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Hezbollah denies arms ship claims

Seized arms displayed in Ashdod, Israel, 04 Nov
Israel's leader said the weapons were for use against Israeli cities

Lebanese militant group Hezbollah has denied Israeli allegations it was the intended recipient of weapons on board a ship seized by Israel's military.

Hezbollah called the interception of the ship, which was boarded 100 miles (160km) off Israel, an act of "piracy".

Israel said the arms cache, one of the biggest it had ever found, came from Iran and was bound for Hezbollah in Lebanon, via Syria.

Both Iran and Syria have denied the Israeli accusations.

The Francop, an Antiguan-flagged vessel, was boarded on Wednesday and towed to the Israeli port of Ashdod.

The ship had been carrying rockets, hand grenades, mortars and at least 3,000 missiles, the Israeli military said.

Map

It also said a cargo certificate backed its claim that the shipment originated in Iran, though it did not show the documents.

Israel says the containers of weapons were loaded onto the Francop in the Egyptian port of Damietta, and were bound for Syria with a planned stopover in Beirut.

Some containers on the ship had IRISL - the initials of the Islamic Republic of Iran Shipping Lines - on their sides. Some of the weapons were labelled in English.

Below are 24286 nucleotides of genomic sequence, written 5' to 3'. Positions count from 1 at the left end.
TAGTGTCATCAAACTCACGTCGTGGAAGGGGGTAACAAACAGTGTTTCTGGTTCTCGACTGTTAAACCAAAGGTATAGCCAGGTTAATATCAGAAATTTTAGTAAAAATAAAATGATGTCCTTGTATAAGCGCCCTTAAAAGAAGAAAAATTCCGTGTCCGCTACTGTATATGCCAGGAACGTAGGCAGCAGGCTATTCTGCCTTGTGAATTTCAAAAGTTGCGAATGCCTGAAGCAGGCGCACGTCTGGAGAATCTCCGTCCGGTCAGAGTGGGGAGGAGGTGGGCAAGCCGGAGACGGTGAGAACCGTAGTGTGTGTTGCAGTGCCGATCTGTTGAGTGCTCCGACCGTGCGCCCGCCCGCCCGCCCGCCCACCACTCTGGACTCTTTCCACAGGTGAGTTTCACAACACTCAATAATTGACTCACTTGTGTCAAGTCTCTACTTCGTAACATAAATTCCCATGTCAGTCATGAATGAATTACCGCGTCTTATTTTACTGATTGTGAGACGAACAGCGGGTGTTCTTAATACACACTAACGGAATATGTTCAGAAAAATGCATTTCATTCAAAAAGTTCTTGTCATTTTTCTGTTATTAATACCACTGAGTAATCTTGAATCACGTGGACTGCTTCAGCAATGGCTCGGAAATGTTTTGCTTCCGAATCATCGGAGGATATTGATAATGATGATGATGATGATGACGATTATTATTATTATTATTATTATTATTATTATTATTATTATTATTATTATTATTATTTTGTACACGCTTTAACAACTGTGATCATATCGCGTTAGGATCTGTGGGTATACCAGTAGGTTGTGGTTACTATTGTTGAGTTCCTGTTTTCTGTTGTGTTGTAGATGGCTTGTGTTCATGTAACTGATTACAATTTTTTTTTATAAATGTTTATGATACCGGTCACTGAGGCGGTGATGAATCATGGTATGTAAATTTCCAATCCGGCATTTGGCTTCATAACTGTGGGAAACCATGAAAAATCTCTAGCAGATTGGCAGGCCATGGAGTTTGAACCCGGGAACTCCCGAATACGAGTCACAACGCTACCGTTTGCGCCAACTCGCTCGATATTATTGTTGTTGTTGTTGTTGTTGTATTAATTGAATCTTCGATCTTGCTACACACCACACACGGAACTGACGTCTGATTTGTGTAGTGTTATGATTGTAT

On Thursday Hezbollah issued a stiff denial.

"Hezbollah staunchly denies any link to the weapons that the Zionist enemy has seized from the Francop ship," said a statement from the group reported by AFP news agency.

"At the same time Hezbollah denounces Israel's piracy in international waters," it said.

Prime Minister Benjamin Netanyahu said the arms had been intended to strike Israeli cities.

Containers on Francop
Some of the ship's cargo was marked with the Iranian shipping company's initials (image: Israeli military)

Under UN resolutions aimed at pressuring Tehran to drop its alleged nuclear weapons programme, Iran is banned from exporting weapons.

Israel and Hezbollah fought a month-long war in 2006 during which about 1,200 people were killed in Lebanon. About 160 Israelis also died in the conflict.

The UN resolution that established the ceasefire after the conflict included an arms embargo on Lebanon, except for transfers authorised by the Lebanese government or UN.

Iran and Syria are widely held to be the main sponsors of Hezbollah.



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